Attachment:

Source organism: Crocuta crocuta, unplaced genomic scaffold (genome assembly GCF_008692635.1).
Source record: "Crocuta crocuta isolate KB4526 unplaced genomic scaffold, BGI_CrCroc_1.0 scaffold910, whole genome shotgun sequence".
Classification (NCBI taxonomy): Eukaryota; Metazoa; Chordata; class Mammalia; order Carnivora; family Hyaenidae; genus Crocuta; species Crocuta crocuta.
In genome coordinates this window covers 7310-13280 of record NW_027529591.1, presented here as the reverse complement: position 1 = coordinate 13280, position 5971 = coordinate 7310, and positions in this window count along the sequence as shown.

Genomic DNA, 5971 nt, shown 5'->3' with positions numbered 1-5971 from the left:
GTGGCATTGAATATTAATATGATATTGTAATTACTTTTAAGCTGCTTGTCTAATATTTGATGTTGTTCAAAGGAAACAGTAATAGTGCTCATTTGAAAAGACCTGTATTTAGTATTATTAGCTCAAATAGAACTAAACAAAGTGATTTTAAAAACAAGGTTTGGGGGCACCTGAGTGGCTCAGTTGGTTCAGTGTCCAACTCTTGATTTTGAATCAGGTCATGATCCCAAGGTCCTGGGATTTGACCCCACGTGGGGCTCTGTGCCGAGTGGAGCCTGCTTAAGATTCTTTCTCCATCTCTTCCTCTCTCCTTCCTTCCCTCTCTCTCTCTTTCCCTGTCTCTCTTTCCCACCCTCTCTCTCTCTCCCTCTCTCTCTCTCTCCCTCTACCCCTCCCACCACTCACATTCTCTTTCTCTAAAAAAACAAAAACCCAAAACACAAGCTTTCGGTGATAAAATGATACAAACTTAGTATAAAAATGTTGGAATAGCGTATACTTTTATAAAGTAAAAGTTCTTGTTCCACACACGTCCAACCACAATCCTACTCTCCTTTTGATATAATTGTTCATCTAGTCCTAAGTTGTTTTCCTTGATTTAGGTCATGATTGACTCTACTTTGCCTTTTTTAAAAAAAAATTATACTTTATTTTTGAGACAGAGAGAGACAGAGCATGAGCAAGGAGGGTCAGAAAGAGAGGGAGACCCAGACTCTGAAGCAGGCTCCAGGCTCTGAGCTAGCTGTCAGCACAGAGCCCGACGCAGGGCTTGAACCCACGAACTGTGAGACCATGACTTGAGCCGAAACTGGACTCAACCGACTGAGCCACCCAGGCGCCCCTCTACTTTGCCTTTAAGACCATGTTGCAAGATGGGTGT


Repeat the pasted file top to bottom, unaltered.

Source organism: Crocuta crocuta, unplaced genomic scaffold (genome assembly GCF_008692635.1).
Source record: "Crocuta crocuta isolate KB4526 unplaced genomic scaffold, BGI_CrCroc_1.0 scaffold910, whole genome shotgun sequence".
Classification (NCBI taxonomy): Eukaryota; Metazoa; Chordata; class Mammalia; order Carnivora; family Hyaenidae; genus Crocuta; species Crocuta crocuta.
In genome coordinates this window covers 7310-13280 of record NW_027529591.1, presented here as the reverse complement: position 1 = coordinate 13280, position 5971 = coordinate 7310, and positions in this window count along the sequence as shown.

Genomic DNA, 5971 nt, shown 5'->3' with positions numbered 1-5971 from the left:
GTGGCATTGAATATTAATATGATATTGTAATTACTTTTAAGCTGCTTGTCTAATATTTGATGTTGTTCAAAGGAAACAGTAATAGTGCTCATTTGAAAAGACCTGTATTTAGTATTATTAGCTCAAATAGAACTAAACAAAGTGATTTTAAAAACAAGGTTTGGGGGCACCTGAGTGGCTCAGTTGGTTCAGTGTCCAACTCTTGATTTTGAATCAGGTCATGATCCCAAGGTCCTGGGATTTGACCCCACGTGGGGCTCTGTGCCGAGTGGAGCCTGCTTAAGATTCTTTCTCCATCTCTTCCTCTCTCCTTCCTTCCCTCTCTCTCTCTTTCCCTGTCTCTCTTTCCCACCCTCTCTCTCTCTCCCTCTCTCTCTCTCTCCCTCTACCCCTCCCACCACTCACATTCTCTTTCTCTAAAAAAACAAAAACCCAAAACACAAGCTTTCGGTGATAAAATGATACAAACTTAGTATAAAAATGTTGGAATAGCGTATACTTTTATAAAGTAAAAGTTCTTGTTCCACACACGTCCAACCACAATCCTACTCTCCTTTTGATATAATTGTTCATCTAGTCCTAAGTTGTTTTCCTTGATTTAGGTCATGATTGACTCTACTTTGCCTTTTTTAAAAAAAAATTATACTTTATTTTTGAGACAGAGAGAGACAGAGCATGAGCAAGGAGGGTCAGAAAGAGAGGGAGACCCAGACTCTGAAGCAGGCTCCAGGCTCTGAGCTAGCTGTCAGCACAGAGCCCGACGCAGGGCTTGAACCCACGAACTGTGAGACCATGACTTGAGCCGAAACTGGACTCAACCGACTGAGCCACCCAGGCGCCCCTCTACTTTGCCTTTAAGACCATGTTGCAAGATGGGTGT